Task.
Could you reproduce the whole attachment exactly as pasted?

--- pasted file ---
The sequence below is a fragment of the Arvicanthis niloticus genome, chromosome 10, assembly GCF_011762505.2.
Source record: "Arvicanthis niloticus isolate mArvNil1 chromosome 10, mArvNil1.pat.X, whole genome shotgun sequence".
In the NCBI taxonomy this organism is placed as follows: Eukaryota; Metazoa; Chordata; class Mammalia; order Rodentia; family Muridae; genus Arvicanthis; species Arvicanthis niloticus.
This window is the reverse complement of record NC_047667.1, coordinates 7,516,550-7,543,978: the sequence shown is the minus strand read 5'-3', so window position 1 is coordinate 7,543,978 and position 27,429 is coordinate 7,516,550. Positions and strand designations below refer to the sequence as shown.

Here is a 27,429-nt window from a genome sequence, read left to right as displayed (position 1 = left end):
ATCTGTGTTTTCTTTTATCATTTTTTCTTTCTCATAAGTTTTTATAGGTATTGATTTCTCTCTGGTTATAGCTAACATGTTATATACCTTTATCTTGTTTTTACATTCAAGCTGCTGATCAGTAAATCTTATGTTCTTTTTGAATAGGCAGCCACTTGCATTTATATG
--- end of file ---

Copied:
The sequence below is a fragment of the Arvicanthis niloticus genome, chromosome 10, assembly GCF_011762505.2.
Source record: "Arvicanthis niloticus isolate mArvNil1 chromosome 10, mArvNil1.pat.X, whole genome shotgun sequence".
In the NCBI taxonomy this organism is placed as follows: Eukaryota; Metazoa; Chordata; class Mammalia; order Rodentia; family Muridae; genus Arvicanthis; species Arvicanthis niloticus.
This window is the reverse complement of record NC_047667.1, coordinates 7,516,550-7,543,978: the sequence shown is the minus strand read 5'-3', so window position 1 is coordinate 7,543,978 and position 27,429 is coordinate 7,516,550. Positions and strand designations below refer to the sequence as shown.

Here is a 27,429-nt window from a genome sequence, read left to right as displayed (position 1 = left end):
ATCTGTGTTTTCTTTTATCATTTTTTCTTTCTCATAAGTTTTTATAGGTATTGATTTCTCTCTGGTTATAGCTAACATGTTATATACCTTTATCTTGTTTTTACATTCAAGCTGCTGATCAGTAAATCTTATGTTCTTTTTGAATAGGCAGCCACTTGCATTTATATG